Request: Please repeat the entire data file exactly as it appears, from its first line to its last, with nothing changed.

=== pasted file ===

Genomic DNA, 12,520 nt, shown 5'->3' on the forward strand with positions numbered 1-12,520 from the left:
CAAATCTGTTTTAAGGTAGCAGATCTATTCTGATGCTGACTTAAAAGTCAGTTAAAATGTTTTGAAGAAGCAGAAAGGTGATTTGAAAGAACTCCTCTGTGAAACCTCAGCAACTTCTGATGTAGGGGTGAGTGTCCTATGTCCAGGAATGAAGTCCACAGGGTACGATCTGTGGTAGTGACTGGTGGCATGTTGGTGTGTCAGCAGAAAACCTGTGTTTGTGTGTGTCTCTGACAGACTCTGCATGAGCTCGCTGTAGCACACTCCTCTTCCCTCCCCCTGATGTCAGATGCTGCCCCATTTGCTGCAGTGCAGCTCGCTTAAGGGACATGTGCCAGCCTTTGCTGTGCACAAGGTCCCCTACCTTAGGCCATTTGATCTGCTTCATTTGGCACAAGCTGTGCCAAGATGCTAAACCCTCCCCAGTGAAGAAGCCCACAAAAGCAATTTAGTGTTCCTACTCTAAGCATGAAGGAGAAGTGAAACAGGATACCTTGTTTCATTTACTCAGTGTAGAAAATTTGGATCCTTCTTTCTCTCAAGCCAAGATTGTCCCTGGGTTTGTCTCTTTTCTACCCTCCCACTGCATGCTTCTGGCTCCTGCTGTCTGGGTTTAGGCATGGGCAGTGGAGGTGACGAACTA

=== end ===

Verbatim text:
Genomic DNA, 12,520 nt, shown 5'->3' on the forward strand with positions numbered 1-12,520 from the left:
CAAATCTGTTTTAAGGTAGCAGATCTATTCTGATGCTGACTTAAAAGTCAGTTAAAATGTTTTGAAGAAGCAGAAAGGTGATTTGAAAGAACTCCTCTGTGAAACCTCAGCAACTTCTGATGTAGGGGTGAGTGTCCTATGTCCAGGAATGAAGTCCACAGGGTACGATCTGTGGTAGTGACTGGTGGCATGTTGGTGTGTCAGCAGAAAACCTGTGTTTGTGTGTGTCTCTGACAGACTCTGCATGAGCTCGCTGTAGCACACTCCTCTTCCCTCCCCCTGATGTCAGATGCTGCCCCATTTGCTGCAGTGCAGCTCGCTTAAGGGACATGTGCCAGCCTTTGCTGTGCACAAGGTCCCCTACCTTAGGCCATTTGATCTGCTTCATTTGGCACAAGCTGTGCCAAGATGCTAAACCCTCCCCAGTGAAGAAGCCCACAAAAGCAATTTAGTGTTCCTACTCTAAGCATGAAGGAGAAGTGAAACAGGATACCTTGTTTCATTTACTCAGTGTAGAAAATTTGGATCCTTCTTTCTCTCAAGCCAAGATTGTCCCTGGGTTTGTCTCTTTTCTACCCTCCCACTGCATGCTTCTGGCTCCTGCTGTCTGGGTTTAGGCATGGGCAGTGGAGGTGACGAACTA